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Precariat spring: Spanish social movements get ready for a new cycle of mobilisation

During the last month pensioners, women and housing activists suffering from precarious conditions have taken to the streets with one key demand: an end to the precarity of their lives. Español

lead Las Kellys pregonan mañana las fiestas de San Cayetano, August 2017. Wikicommons/ Diario de Madrid. Some rights reserved.After the enormous demonstrations led both by Catalan and Spanish nationalists some people feared that social issues would be removed from the Spanish political agenda. Despite the great increase in income inequality, the government has proudly presented the last macroeconomic figures as the end of the crisis, and it sometimes seemed that those who had not felt this recovery were more focused on the territorial dispute than on confronting these claims.

These impressions were misguided. During the last month pensioners, women and housing activists suffering from precarious conditions have taken to the streets with one key message: they want an end to the precarity of their lives and to recover the rights some of them had before the economic crisis.

Even if these collectives seem to be very different, their protests should not be viewed as independent events. Rather, they represent the seed of a cycle of mobilization of the precariat that will continue during the months to come.

The precariat refers to a new social class formed by people who, having the material conditions that provided stability to previous generations, live unpredictable and insecure lives. Pensioners are precarious because, despite having worked their whole lives and earned their right to their retirement funds, their pensions are not enough to make ends meet. Women live precarious lives because they are underpaid in comparison with their male counterparts, and after their workday they have to do the unpaid labor of caring in the household. Other groups are precarious because despite having a house, they experience utility cuts because they cannot afford paying their bills, or they just simply fear losing their shelter because they expect that they will be unable to pay for their mortgage or cover a rent rise. All these groups represent a key feature of the precariat, a social class that has grown in numbers during the economic crisis.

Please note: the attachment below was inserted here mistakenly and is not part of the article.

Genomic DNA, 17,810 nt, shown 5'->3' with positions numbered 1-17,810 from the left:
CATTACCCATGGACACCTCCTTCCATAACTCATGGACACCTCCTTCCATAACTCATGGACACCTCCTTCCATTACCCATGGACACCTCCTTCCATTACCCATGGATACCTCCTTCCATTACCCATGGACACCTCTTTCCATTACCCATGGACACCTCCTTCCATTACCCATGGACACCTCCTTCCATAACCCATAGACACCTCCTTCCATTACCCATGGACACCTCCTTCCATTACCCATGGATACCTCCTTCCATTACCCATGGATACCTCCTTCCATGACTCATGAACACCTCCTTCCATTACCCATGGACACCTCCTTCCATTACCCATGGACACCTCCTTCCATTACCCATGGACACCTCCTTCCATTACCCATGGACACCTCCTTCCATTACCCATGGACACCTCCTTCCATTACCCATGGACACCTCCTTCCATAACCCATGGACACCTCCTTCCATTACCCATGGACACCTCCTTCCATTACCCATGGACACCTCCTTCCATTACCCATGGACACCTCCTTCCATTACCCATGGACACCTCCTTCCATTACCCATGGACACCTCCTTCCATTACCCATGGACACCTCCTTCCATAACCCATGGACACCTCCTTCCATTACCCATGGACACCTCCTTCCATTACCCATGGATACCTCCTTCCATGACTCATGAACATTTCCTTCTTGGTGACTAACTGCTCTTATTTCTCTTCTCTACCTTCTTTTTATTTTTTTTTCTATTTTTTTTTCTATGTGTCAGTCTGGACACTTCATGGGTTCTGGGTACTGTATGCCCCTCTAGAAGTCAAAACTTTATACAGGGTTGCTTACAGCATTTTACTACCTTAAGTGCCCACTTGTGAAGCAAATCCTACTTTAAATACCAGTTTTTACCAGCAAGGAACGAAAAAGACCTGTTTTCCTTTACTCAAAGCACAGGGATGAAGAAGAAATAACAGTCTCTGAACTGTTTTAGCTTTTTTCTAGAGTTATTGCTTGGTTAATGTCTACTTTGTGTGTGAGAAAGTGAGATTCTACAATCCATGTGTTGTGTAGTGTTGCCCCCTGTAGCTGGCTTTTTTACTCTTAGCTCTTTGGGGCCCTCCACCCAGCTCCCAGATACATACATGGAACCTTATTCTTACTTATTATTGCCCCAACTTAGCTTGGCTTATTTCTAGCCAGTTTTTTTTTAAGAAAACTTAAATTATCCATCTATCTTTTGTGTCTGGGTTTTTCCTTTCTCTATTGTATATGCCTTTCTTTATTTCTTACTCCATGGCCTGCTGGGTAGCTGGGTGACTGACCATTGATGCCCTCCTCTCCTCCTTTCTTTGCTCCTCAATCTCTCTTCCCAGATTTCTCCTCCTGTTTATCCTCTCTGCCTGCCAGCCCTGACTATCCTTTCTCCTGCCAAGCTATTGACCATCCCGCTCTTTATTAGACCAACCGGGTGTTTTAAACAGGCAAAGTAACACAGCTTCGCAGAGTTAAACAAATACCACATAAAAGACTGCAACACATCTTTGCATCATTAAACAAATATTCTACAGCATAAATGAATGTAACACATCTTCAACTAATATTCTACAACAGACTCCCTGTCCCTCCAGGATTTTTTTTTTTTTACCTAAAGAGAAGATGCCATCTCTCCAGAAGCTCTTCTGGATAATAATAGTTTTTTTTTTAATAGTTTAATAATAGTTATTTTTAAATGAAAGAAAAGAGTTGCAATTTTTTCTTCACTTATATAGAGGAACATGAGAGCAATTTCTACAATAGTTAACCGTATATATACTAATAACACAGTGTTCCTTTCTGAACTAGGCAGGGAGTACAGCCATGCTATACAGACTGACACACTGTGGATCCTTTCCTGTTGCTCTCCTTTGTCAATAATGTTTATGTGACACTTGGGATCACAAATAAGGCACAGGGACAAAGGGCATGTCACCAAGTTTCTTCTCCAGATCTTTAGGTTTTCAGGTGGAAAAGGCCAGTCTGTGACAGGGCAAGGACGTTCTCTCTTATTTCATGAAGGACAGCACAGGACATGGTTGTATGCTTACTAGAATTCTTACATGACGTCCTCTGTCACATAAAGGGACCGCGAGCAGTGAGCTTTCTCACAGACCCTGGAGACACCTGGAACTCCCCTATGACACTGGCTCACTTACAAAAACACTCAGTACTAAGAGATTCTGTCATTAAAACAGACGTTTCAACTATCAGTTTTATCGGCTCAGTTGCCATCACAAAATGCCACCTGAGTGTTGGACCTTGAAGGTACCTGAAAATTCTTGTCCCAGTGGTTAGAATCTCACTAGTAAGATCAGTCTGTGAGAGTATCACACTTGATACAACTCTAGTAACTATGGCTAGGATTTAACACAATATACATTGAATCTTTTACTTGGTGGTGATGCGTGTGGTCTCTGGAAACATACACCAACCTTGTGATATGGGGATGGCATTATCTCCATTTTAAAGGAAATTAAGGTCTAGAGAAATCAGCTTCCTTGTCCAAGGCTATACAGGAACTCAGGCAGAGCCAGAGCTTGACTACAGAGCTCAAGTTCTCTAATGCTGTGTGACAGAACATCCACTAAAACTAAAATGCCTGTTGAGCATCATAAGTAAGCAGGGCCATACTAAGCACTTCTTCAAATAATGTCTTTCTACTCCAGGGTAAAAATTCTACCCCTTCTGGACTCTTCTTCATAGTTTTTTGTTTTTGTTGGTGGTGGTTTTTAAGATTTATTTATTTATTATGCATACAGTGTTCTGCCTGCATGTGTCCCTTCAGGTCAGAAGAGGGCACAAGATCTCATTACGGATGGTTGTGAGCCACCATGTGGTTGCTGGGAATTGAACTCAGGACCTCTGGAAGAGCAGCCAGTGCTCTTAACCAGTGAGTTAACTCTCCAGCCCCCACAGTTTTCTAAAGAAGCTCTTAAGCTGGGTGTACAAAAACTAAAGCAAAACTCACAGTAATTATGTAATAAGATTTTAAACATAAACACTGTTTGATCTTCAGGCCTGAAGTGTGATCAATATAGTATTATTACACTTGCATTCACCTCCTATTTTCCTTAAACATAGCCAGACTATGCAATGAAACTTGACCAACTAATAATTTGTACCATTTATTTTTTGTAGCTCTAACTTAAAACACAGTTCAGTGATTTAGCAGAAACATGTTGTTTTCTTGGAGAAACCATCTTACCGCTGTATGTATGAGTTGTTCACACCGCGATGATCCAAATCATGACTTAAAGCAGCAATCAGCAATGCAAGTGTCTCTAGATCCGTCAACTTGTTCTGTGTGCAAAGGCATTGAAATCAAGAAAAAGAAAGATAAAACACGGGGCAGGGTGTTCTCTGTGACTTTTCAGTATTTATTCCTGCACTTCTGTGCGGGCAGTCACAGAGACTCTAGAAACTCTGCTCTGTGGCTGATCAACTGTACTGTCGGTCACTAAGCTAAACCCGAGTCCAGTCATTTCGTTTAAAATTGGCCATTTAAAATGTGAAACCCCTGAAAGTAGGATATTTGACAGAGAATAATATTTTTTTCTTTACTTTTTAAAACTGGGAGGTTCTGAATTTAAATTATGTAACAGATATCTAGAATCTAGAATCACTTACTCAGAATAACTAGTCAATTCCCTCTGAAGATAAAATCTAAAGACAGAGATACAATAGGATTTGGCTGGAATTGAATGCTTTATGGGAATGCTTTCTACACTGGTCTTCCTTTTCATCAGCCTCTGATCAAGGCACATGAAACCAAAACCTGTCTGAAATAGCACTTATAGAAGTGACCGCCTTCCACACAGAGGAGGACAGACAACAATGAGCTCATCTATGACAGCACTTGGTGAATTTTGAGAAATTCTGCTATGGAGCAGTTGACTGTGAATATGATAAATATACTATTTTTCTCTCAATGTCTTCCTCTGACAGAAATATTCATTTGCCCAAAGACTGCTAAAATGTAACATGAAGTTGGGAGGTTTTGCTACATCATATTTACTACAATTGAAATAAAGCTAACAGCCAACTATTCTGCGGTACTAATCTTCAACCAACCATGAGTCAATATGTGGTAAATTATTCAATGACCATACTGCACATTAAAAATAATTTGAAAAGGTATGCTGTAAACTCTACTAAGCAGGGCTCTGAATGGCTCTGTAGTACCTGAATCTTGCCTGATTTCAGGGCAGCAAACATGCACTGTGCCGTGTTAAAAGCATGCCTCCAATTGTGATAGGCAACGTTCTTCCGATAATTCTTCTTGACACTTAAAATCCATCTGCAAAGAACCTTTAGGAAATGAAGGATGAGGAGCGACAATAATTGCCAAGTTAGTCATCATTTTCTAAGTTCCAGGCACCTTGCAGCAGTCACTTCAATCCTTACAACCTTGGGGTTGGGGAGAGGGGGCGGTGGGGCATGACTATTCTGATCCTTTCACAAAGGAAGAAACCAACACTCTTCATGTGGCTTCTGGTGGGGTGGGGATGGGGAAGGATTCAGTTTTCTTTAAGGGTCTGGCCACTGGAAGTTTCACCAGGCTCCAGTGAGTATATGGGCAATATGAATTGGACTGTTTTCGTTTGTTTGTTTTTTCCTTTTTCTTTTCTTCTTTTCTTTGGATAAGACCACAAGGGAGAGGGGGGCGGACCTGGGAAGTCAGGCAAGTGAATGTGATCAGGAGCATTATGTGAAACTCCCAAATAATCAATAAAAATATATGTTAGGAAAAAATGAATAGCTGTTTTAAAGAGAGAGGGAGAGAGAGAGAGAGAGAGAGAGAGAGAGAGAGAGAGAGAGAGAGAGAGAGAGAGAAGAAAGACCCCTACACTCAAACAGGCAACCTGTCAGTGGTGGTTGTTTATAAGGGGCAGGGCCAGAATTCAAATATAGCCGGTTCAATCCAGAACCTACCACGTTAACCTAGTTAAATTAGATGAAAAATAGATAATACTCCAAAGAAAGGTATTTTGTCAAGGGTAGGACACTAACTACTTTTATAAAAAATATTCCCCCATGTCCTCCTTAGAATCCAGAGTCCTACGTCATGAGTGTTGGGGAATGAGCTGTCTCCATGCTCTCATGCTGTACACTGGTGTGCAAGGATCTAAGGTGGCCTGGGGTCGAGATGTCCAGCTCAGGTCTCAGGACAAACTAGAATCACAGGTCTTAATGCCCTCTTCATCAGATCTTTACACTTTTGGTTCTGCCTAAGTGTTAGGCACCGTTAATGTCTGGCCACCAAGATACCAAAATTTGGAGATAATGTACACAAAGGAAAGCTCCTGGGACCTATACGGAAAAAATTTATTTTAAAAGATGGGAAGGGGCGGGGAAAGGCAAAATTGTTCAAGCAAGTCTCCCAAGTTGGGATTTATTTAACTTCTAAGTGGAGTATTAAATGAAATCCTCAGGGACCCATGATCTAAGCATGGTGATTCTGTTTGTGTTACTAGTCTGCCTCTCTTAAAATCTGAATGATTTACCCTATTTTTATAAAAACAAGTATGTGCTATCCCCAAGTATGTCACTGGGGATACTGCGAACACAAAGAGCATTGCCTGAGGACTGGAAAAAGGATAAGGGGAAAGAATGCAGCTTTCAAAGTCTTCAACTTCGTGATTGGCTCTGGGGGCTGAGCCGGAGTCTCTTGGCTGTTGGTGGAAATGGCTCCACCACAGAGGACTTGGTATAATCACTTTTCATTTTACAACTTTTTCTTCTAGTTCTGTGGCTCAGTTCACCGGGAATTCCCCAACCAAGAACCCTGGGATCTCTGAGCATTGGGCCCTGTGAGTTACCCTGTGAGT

Despite them receiving pensions, having jobs, or housing, they do not live with the dignity that those conditions are expected to provide. Now, they have taken to the streets to reclaim their rights and demand stability, turning this season into the spring of the precariat.

During the last week of February, thousands of pensioners surrounded the Spanish Congress to protest against the 0.25% yearly raise in their pensions for the fifth consecutive time. As in the previous four years, this raise would result in a loss of their purchasing power, given that prices rose more than that percentage. According to the trade union UGT, the average senior citizen has lost 3.368 EUR in purchasing power since the beginning of the crisis – a considerable sum if we consider that it is equal to 3.6 months of average pension. The consistent yearly raise below inflation during the last five years is especially unjust because pensioners have been key contributors to Spanish social stability during the crisis. Many households have relied on the retirement funds of their grandparents as the only income while the rest of the family members were unemployed.

This demonstration outnumbered the expectations that most people had, including the Spanish government, which would not otherwise have allowed the protest to take place in front of the Parliament. Since then, pensioner protests have taken place every week, showing a considerable capacity for sustained mobilization. They promise that they will not stop protesting until the government passes a law that assures stability in their purchasing capacity, and that links the rise in their pensions to inflation, as was the case before the crisis.